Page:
Pubdate: Fri, 25 Feb 2000
Source: Tampa Tribune (FL)
Copyright: 2000, The Tribune Co.
Author: George Pawlaczyk of the Tribune


When drug cops roust crack cocaine dealers on Hillsborough Avenue, Clarence
White said he knows.

``If it gets hot on Hillsborough, crack heads start showing up on our
street,'' said White, who lives on Shadowlawn Avenue in Belmont Heights.

White, 60, said his street is a relatively drug-free island in a sea of
cocaine, partially due to his stature as a well-known former high school
football coach.

``They respect me because I coached half of them,'' he said. ``When I say
leave, they leave.''

White said the drug problem in Belmont Heights is worsening and has driven
him to a new calling, getting youths to give up the drug life.

To that end he implored the Tampa City Council on Thursday to consider ways
to funnel money into education programs instead of simply making more

``We need to create a foundation of goodwill,'' he said. ``Jail is not the

White got sympathy from the council, but no immediate action.

``If we don't defend our public spaces from drug dealers, and if we don't
recognize that in some neighborhoods people are prisoners in their own
homes, all the intervention in the world is not going to make any
difference,'' said Councilman Bob Buckhorn.

White said the council still must try.

``These kids have dropped out of school and have low self-esteem,'' White
said of the dealers he regularly runs off Shadowlawn.

``But they're not dumb. They got street smarts from somewhere so they can
learn. What they need are some vocational programs.''

The current response to drug crimes in Tampa is more arrests, said Capt. Ken
Dodge, head of the Tampa Police Department narcotics division.

Dodge agreed that jail sentences will not solve the drug problem. Still, his
officers try to run suspected dealers out of problem neighborhoods, even if
it means arresting them for minor bicycle violations like not having a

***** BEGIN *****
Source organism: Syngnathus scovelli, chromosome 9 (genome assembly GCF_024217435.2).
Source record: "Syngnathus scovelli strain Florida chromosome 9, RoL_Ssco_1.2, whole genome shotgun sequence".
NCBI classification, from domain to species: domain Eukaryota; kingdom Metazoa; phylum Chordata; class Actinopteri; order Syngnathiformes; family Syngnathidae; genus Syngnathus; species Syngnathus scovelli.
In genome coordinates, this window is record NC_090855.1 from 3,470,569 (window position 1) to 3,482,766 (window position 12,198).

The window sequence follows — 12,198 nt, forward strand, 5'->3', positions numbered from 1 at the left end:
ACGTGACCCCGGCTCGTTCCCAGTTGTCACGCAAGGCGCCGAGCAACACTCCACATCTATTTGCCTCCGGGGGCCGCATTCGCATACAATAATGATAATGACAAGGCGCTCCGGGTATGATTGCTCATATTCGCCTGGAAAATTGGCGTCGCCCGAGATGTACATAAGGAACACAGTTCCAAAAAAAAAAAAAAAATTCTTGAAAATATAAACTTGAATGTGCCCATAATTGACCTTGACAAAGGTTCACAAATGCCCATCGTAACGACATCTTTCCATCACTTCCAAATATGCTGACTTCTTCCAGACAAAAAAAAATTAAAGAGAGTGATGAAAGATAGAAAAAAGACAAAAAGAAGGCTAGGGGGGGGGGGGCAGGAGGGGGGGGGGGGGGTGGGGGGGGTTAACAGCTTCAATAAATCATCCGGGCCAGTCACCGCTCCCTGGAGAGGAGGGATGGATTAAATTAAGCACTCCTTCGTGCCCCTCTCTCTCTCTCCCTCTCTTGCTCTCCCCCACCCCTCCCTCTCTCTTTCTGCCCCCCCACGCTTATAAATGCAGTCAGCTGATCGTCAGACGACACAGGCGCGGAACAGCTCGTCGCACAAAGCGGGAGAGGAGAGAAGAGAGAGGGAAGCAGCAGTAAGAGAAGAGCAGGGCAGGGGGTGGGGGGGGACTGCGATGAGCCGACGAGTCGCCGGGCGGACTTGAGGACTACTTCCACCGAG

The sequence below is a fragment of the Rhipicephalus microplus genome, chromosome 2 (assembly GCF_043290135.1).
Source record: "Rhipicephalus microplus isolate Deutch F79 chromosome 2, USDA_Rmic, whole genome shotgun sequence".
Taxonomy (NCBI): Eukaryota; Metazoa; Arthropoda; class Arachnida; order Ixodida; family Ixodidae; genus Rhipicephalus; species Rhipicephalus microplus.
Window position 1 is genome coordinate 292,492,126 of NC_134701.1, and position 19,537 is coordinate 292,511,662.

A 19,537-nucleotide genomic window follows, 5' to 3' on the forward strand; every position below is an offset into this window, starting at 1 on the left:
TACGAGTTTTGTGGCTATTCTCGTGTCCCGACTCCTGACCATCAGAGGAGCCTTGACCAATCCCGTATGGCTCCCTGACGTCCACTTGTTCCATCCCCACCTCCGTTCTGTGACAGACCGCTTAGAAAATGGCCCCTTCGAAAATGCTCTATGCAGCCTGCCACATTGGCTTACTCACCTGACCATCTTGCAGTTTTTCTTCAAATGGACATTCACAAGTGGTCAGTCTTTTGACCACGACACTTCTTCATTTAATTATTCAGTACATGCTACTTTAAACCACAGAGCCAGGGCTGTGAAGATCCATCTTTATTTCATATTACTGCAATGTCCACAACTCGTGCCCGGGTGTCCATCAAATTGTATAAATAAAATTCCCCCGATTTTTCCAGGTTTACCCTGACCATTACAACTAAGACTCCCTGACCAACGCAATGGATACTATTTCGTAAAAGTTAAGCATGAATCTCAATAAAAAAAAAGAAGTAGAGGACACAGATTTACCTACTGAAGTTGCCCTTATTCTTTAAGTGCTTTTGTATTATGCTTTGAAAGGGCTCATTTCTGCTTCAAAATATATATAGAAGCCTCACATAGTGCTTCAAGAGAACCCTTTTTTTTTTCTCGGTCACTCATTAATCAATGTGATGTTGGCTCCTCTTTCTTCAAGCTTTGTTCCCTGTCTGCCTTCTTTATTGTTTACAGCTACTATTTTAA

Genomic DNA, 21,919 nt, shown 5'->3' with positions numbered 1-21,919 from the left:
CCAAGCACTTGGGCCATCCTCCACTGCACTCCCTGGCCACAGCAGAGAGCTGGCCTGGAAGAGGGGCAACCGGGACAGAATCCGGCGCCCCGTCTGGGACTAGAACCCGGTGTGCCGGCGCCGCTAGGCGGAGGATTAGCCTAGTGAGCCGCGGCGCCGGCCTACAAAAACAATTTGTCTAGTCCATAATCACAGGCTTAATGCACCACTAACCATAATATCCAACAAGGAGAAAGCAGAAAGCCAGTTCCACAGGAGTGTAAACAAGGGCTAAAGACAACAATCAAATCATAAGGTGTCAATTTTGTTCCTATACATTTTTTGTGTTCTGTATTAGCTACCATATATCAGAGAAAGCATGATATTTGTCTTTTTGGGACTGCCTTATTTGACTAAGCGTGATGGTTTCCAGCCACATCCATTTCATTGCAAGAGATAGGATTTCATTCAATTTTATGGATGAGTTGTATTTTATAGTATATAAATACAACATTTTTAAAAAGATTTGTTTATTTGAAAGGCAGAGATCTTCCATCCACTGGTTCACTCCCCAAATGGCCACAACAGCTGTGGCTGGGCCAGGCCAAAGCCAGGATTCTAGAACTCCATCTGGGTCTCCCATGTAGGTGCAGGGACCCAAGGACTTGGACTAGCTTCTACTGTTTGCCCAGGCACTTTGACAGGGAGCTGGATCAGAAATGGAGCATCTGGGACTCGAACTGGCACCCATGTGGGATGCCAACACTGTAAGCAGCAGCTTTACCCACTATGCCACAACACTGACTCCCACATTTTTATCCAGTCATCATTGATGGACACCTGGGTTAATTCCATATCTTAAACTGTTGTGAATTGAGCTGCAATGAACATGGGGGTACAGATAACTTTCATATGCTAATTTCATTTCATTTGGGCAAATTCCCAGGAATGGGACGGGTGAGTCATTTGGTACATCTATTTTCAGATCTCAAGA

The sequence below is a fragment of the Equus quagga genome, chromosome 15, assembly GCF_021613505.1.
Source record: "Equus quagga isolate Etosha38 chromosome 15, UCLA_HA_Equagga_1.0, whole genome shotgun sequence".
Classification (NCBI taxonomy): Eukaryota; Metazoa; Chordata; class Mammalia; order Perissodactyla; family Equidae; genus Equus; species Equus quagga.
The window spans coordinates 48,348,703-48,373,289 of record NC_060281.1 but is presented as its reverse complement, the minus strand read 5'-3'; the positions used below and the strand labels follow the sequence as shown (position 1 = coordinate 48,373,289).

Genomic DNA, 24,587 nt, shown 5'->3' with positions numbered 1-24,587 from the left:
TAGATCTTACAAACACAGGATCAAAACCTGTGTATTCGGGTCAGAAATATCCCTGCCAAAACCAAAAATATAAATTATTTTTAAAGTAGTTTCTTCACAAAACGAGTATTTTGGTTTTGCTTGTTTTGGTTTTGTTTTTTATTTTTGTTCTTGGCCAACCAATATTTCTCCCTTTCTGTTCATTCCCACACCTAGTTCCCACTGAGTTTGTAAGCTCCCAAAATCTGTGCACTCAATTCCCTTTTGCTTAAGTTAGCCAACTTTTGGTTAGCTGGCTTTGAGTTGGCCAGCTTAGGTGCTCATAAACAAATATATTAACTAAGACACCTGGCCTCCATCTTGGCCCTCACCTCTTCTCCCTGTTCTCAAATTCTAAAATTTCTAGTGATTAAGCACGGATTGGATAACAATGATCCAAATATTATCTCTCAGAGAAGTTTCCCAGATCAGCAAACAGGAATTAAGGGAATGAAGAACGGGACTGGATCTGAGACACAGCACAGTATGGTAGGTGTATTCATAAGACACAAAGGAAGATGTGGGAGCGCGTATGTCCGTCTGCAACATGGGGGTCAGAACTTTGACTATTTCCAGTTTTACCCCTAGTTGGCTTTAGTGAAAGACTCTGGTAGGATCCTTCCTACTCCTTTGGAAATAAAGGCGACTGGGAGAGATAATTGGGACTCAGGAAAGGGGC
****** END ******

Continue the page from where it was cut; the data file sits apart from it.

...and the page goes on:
headlight or not wearing a helmet.

``We encourage these people to go elsewhere. [But] I don't know where
elsewhere is,'' he said.

In response to a request from the council, Dodge gave a report on Thursday
about drug dealing and prostitution in Belmont Heights, Sulphur Springs,
West Tampa and Central Park - the Tampa neighborhoods where most drug
arrests are made.

Dodge's report showed that Belmont Heights had 800 drug investigations in
1999 leading to 321 arrests. These rates were several times higher than
those for any of the other neighborhoods.

Dodge said street police tactics include using a mapping system to track
people convicted of drug offenses.

These people can be arrested on suspicion of probation violation just for
being in any of 34 ``drug holes,'' described as any area where known drug
dealers operate. It can be a house, a street corner, an alley or just about
anywhere, Dodge said.

A street officer also can arrest a convicted dealer for probation violation
if he is spotted leaning into cars, reaching repeatedly into his pocket, or
for any other alleged drug activity.

White said these tactics do little good.

``Maybe they get one in 10. But that's no good. More take their place,'' he

Foot patrols and surveillance cameras would be welcome, White said, ``but I
think the next step has got to be to start talking about money for
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